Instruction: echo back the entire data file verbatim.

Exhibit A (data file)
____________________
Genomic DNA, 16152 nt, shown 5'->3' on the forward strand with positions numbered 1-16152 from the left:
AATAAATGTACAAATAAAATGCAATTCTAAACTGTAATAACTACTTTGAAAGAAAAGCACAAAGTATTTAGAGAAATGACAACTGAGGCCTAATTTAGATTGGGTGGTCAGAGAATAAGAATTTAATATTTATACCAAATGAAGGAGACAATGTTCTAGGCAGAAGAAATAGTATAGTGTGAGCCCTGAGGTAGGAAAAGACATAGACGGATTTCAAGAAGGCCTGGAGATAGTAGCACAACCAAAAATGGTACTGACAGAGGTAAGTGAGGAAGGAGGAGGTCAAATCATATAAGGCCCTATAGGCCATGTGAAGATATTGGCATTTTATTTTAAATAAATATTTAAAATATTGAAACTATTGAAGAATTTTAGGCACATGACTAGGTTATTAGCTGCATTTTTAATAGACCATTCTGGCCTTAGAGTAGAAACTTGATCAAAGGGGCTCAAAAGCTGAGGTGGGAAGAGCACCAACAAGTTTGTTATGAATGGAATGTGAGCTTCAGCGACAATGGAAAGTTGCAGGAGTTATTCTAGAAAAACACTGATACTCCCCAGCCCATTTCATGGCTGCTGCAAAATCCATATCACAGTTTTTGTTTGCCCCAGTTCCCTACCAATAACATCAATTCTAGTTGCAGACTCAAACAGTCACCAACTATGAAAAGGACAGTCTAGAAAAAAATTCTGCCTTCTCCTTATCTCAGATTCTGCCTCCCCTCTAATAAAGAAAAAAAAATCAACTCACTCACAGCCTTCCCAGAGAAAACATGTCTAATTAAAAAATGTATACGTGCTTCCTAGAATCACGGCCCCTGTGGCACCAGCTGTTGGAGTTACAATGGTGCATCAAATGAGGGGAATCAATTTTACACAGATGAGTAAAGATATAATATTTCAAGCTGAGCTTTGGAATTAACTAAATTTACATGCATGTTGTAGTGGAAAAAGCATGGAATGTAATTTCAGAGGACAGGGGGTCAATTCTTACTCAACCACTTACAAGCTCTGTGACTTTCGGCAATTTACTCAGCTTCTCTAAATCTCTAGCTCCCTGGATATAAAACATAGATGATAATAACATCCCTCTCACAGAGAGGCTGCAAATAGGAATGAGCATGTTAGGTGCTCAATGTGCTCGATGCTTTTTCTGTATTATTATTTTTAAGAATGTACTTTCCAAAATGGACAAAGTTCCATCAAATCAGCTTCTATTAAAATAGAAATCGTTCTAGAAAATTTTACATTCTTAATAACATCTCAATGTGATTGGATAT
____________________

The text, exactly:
Genomic DNA, 16152 nt, shown 5'->3' on the forward strand with positions numbered 1-16152 from the left:
AATAAATGTACAAATAAAATGCAATTCTAAACTGTAATAACTACTTTGAAAGAAAAGCACAAAGTATTTAGAGAAATGACAACTGAGGCCTAATTTAGATTGGGTGGTCAGAGAATAAGAATTTAATATTTATACCAAATGAAGGAGACAATGTTCTAGGCAGAAGAAATAGTATAGTGTGAGCCCTGAGGTAGGAAAAGACATAGACGGATTTCAAGAAGGCCTGGAGATAGTAGCACAACCAAAAATGGTACTGACAGAGGTAAGTGAGGAAGGAGGAGGTCAAATCATATAAGGCCCTATAGGCCATGTGAAGATATTGGCATTTTATTTTAAATAAATATTTAAAATATTGAAACTATTGAAGAATTTTAGGCACATGACTAGGTTATTAGCTGCATTTTTAATAGACCATTCTGGCCTTAGAGTAGAAACTTGATCAAAGGGGCTCAAAAGCTGAGGTGGGAAGAGCACCAACAAGTTTGTTATGAATGGAATGTGAGCTTCAGCGACAATGGAAAGTTGCAGGAGTTATTCTAGAAAAACACTGATACTCCCCAGCCCATTTCATGGCTGCTGCAAAATCCATATCACAGTTTTTGTTTGCCCCAGTTCCCTACCAATAACATCAATTCTAGTTGCAGACTCAAACAGTCACCAACTATGAAAAGGACAGTCTAGAAAAAAATTCTGCCTTCTCCTTATCTCAGATTCTGCCTCCCCTCTAATAAAGAAAAAAAAATCAACTCACTCACAGCCTTCCCAGAGAAAACATGTCTAATTAAAAAATGTATACGTGCTTCCTAGAATCACGGCCCCTGTGGCACCAGCTGTTGGAGTTACAATGGTGCATCAAATGAGGGGAATCAATTTTACACAGATGAGTAAAGATATAATATTTCAAGCTGAGCTTTGGAATTAACTAAATTTACATGCATGTTGTAGTGGAAAAAGCATGGAATGTAATTTCAGAGGACAGGGGGTCAATTCTTACTCAACCACTTACAAGCTCTGTGACTTTCGGCAATTTACTCAGCTTCTCTAAATCTCTAGCTCCCTGGATATAAAACATAGATGATAATAACATCCCTCTCACAGAGAGGCTGCAAATAGGAATGAGCATGTTAGGTGCTCAATGTGCTCGATGCTTTTTCTGTATTATTATTTTTAAGAATGTACTTTCCAAAATGGACAAAGTTCCATCAAATCAGCTTCTATTAAAATAGAAATCGTTCTAGAAAATTTTACATTCTTAATAACATCTCAATGTGATTGGATAT